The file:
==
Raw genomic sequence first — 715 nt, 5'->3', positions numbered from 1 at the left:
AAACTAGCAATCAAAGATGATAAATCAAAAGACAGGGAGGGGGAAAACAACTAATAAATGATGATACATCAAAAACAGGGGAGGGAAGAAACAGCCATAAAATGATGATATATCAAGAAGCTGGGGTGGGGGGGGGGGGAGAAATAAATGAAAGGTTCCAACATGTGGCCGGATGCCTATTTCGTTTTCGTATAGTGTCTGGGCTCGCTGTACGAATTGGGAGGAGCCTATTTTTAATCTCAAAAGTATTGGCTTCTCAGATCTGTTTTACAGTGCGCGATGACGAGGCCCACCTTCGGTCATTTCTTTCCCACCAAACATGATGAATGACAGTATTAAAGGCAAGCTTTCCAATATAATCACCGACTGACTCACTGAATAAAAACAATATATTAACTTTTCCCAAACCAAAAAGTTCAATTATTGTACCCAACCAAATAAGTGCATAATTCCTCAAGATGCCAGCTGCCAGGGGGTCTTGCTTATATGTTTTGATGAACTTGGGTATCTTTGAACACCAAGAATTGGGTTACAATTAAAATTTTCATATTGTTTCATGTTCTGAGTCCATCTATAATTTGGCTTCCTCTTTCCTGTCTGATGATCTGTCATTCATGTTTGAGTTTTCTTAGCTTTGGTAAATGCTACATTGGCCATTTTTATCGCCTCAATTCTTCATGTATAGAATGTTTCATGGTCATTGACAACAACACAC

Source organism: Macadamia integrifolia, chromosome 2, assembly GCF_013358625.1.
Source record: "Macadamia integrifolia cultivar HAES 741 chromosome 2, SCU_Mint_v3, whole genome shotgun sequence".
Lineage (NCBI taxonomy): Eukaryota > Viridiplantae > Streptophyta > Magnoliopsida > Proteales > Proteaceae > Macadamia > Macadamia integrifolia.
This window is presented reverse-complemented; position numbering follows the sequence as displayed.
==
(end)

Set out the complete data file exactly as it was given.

Raw genomic sequence first — 715 nt, 5'->3', positions numbered from 1 at the left:
AAACTAGCAATCAAAGATGATAAATCAAAAGACAGGGAGGGGGAAAACAACTAATAAATGATGATACATCAAAAACAGGGGAGGGAAGAAACAGCCATAAAATGATGATATATCAAGAAGCTGGGGTGGGGGGGGGGGGAGAAATAAATGAAAGGTTCCAACATGTGGCCGGATGCCTATTTCGTTTTCGTATAGTGTCTGGGCTCGCTGTACGAATTGGGAGGAGCCTATTTTTAATCTCAAAAGTATTGGCTTCTCAGATCTGTTTTACAGTGCGCGATGACGAGGCCCACCTTCGGTCATTTCTTTCCCACCAAACATGATGAATGACAGTATTAAAGGCAAGCTTTCCAATATAATCACCGACTGACTCACTGAATAAAAACAATATATTAACTTTTCCCAAACCAAAAAGTTCAATTATTGTACCCAACCAAATAAGTGCATAATTCCTCAAGATGCCAGCTGCCAGGGGGTCTTGCTTATATGTTTTGATGAACTTGGGTATCTTTGAACACCAAGAATTGGGTTACAATTAAAATTTTCATATTGTTTCATGTTCTGAGTCCATCTATAATTTGGCTTCCTCTTTCCTGTCTGATGATCTGTCATTCATGTTTGAGTTTTCTTAGCTTTGGTAAATGCTACATTGGCCATTTTTATCGCCTCAATTCTTCATGTATAGAATGTTTCATGGTCATTGACAACAACACAC

Source organism: Macadamia integrifolia, chromosome 2, assembly GCF_013358625.1.
Source record: "Macadamia integrifolia cultivar HAES 741 chromosome 2, SCU_Mint_v3, whole genome shotgun sequence".
Lineage (NCBI taxonomy): Eukaryota > Viridiplantae > Streptophyta > Magnoliopsida > Proteales > Proteaceae > Macadamia > Macadamia integrifolia.
This window is presented reverse-complemented; position numbering follows the sequence as displayed.